Prevent costly roof damage
Snow is continuing to pile up across the Midwest and Ohio Valley, with more than 20 inches expected this week in certain parts of the Great Lakes.
The Insurance Institute for Business & Home Safety offers four steps to help prevent costly roof damage as a result of long stretches of severe winter weather, especially snow.
“We have seen record amounts of snow and ice this year,” said Julie Rochman, IBHS president and CEO. “This could pose a serious risk to roofs that are already feeling the weight of winter snow.”
“Snow accumulation on buildings can result in more than just loss of electrical power or wear on the roof,” Rochman said. “Buildings may be at risk of collapsing if basic preventative steps are not taken.”
The Insurance Institute for Business & Home Safety offers the following four steps to determine the risks to a roof, how to address those risks, and finally how to identify possible warning signs that a roof is under too much stress.
Reduce Snow Load Risks
Step 1: Estimate how much weight your roof can support.
– Unless the roof structure is damaged or decayed, most residential roofs, regardless of the location of the house, should be able to support 20 pounds per square foot of snow before they become stressed.
What is pounds per square foot?: A square foot is a square where all sides equal 1 foot, while pounds per square foot is the amount of weight in that square. If you have about 10 inches of snow on your roof, that equals to 5 pounds per square foot of space on your roof.
– In some areas of New England and in mountainous areas throughout the United States, the amount of snow a roof was designed to handle before being damaged may be considerably higher than other locations. Check with your building department to find out if your home was built at a time when homes were designed to withstand higher amounts of snow.
Step 2: Estimate how much the snow on your roof weighs.
Fresh snow: 10 inches to 1 foot of new snow is equal to 1 inch of water, or about 5 pounds per square foot of roof space, so you could have up to 4 feet of new snow before the roof will become stressed.
Packed snow: 3-5 inches of old snow is equal to 1 inch of water, or about 5 pounds per square foot of roof space. Anything more than 2 feet of old snow could be too much for your roof to handle.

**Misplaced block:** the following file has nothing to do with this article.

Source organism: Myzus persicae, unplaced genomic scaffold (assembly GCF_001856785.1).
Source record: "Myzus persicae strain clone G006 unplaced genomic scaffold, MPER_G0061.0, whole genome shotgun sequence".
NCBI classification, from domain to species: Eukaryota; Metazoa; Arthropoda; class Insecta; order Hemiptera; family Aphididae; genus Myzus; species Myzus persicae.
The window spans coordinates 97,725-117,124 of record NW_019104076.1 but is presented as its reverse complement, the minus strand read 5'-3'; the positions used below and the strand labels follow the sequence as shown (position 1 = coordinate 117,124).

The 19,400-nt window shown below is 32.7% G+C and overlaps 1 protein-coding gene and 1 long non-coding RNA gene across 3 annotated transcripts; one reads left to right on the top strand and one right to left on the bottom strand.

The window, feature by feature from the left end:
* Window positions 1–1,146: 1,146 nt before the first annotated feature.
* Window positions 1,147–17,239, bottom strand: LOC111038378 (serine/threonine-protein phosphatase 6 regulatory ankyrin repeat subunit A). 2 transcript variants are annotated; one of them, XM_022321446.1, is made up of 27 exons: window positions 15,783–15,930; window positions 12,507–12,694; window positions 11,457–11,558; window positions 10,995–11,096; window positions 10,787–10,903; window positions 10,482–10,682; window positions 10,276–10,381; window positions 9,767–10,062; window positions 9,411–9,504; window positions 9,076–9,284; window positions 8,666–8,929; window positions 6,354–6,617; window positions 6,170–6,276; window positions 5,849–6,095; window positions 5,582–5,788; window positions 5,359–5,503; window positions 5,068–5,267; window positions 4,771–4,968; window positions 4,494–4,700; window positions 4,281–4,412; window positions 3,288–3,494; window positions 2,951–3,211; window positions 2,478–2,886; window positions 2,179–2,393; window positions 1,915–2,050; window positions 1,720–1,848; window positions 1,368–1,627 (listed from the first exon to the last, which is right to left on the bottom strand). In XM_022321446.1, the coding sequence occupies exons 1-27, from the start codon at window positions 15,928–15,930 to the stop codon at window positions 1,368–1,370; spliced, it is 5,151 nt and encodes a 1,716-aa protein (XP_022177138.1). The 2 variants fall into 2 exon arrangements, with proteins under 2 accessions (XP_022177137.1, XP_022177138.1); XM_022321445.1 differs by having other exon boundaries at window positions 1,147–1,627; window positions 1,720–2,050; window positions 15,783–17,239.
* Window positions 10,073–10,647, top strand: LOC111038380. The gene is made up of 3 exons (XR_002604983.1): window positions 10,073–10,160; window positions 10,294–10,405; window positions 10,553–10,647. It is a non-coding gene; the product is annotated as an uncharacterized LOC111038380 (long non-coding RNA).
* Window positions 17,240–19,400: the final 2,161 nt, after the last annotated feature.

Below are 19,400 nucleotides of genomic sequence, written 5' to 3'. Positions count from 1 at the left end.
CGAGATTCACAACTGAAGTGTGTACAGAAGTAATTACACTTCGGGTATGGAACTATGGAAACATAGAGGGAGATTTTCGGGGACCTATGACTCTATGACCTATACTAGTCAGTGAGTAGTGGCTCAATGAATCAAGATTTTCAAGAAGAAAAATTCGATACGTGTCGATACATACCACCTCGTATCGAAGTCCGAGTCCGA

Total accumulated weight: 2 feet of old snow and two feet of new snow could weigh as much as 60 pounds per square foot of roof space, which is beyond the typical snow load capacity of most roofs.
Ice: 1 inch of ice equals 1 foot of fresh snow.
Step 3: Remove heavy snow and ice.
Consider removing snow if it exceeds 20-25 pounds per square foot.
For safe snow/ice removal that won’t endanger you or damage your roof, use a non-metallic snow roof rake with a long extension arm that will allow you to remove the snow while standing on the ground. If you feel uncomfortable removing snow yourself, hire a snow removal contractor.
Use the following additional information from the Federal Emergency Management Agency (FEMA) to safely remove snow from your roof:
– Always have someone below the roof to keep people away from locations where falling snow or ice could cause injuries.
– Ensure there is no equipment below that could be damaged by falling snow or ice.
– Whenever snow is being removed from a roof, be careful of dislodged icicles. An icicle falling from a short height can still cause damage or injury.
– When using a non-metallic snow rake, be aware that roof snow can slide at any moment. Keep a safe distance away from the eave to remain outside of the sliding range.
– Keep in mind that buried skylights pose a high risk to workers on a roof who are removing snow.
– Removing snow completely from a roof surface can result in serious damage to the roof covering and possibly lead to leaks and additional damage. At least 2 inches of snow should be left on the roof.
– Do not use mechanical snow removal equipment or sharp tools.
– Do not let snow build into piles on the roof, but if you do, remove them first.
– Once piles of snow have been removed, start remaining snow removal from the center portion of the roof.
– Keep snow away from building exits, fire escapes, drain downspouts, ventilation openings, and equipment.
Step 4: Identify warning signs of an overstressed roof.
Buildings made of wood and steel may show noticeable signs of wear and damage before failure, according to FEMA. Use the following warning signs from FEMA to identify common issues seen in wood, metal, and steel constructed buildings:
– Sagging ceiling tiles or boards, ceiling boards falling out of the ceiling grid, and/or sagging overhead sprinkler lines and sprinkler heads.
– Hanging sprinkler heads below suspended ceilings.
– Popping, cracking, and creaking noises.
– Sagging roof parts, including metal decking or plywood sheathing.
– Doors and/or windows that can no longer be opened or closed.
– Cracking or splitting wood.
– Cracking walls or masonry.
– Leaking roof.